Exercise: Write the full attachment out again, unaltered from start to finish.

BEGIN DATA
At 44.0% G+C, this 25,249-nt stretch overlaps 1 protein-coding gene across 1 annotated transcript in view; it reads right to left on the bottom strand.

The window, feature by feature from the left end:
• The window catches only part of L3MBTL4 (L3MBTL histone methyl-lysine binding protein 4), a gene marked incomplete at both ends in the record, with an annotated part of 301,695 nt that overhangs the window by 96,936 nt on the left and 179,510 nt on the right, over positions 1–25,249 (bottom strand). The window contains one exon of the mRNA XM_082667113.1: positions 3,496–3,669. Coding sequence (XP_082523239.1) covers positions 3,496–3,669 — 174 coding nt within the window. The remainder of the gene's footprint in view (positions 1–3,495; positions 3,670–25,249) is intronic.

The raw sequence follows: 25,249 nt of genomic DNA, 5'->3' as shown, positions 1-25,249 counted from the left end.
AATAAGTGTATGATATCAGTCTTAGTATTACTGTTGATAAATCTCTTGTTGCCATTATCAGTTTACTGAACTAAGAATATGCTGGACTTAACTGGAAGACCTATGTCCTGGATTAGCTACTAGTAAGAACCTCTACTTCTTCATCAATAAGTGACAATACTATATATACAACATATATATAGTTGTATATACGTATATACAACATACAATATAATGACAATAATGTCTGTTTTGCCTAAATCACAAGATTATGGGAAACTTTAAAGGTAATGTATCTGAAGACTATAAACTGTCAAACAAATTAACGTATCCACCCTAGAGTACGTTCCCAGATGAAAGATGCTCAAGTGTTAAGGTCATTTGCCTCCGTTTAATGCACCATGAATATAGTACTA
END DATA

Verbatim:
At 44.0% G+C, this 25,249-nt stretch overlaps 1 protein-coding gene across 1 annotated transcript in view; it reads right to left on the bottom strand.

The window, feature by feature from the left end:
• The window catches only part of L3MBTL4 (L3MBTL histone methyl-lysine binding protein 4), a gene marked incomplete at both ends in the record, with an annotated part of 301,695 nt that overhangs the window by 96,936 nt on the left and 179,510 nt on the right, over positions 1–25,249 (bottom strand). The window contains one exon of the mRNA XM_082667113.1: positions 3,496–3,669. Coding sequence (XP_082523239.1) covers positions 3,496–3,669 — 174 coding nt within the window. The remainder of the gene's footprint in view (positions 1–3,495; positions 3,670–25,249) is intronic.

The raw sequence follows: 25,249 nt of genomic DNA, 5'->3' as shown, positions 1-25,249 counted from the left end.
AATAAGTGTATGATATCAGTCTTAGTATTACTGTTGATAAATCTCTTGTTGCCATTATCAGTTTACTGAACTAAGAATATGCTGGACTTAACTGGAAGACCTATGTCCTGGATTAGCTACTAGTAAGAACCTCTACTTCTTCATCAATAAGTGACAATACTATATATACAACATATATATAGTTGTATATACGTATATACAACATACAATATAATGACAATAATGTCTGTTTTGCCTAAATCACAAGATTATGGGAAACTTTAAAGGTAATGTATCTGAAGACTATAAACTGTCAAACAAATTAACGTATCCACCCTAGAGTACGTTCCCAGATGAAAGATGCTCAAGTGTTAAGGTCATTTGCCTCCGTTTAATGCACCATGAATATAGTACTA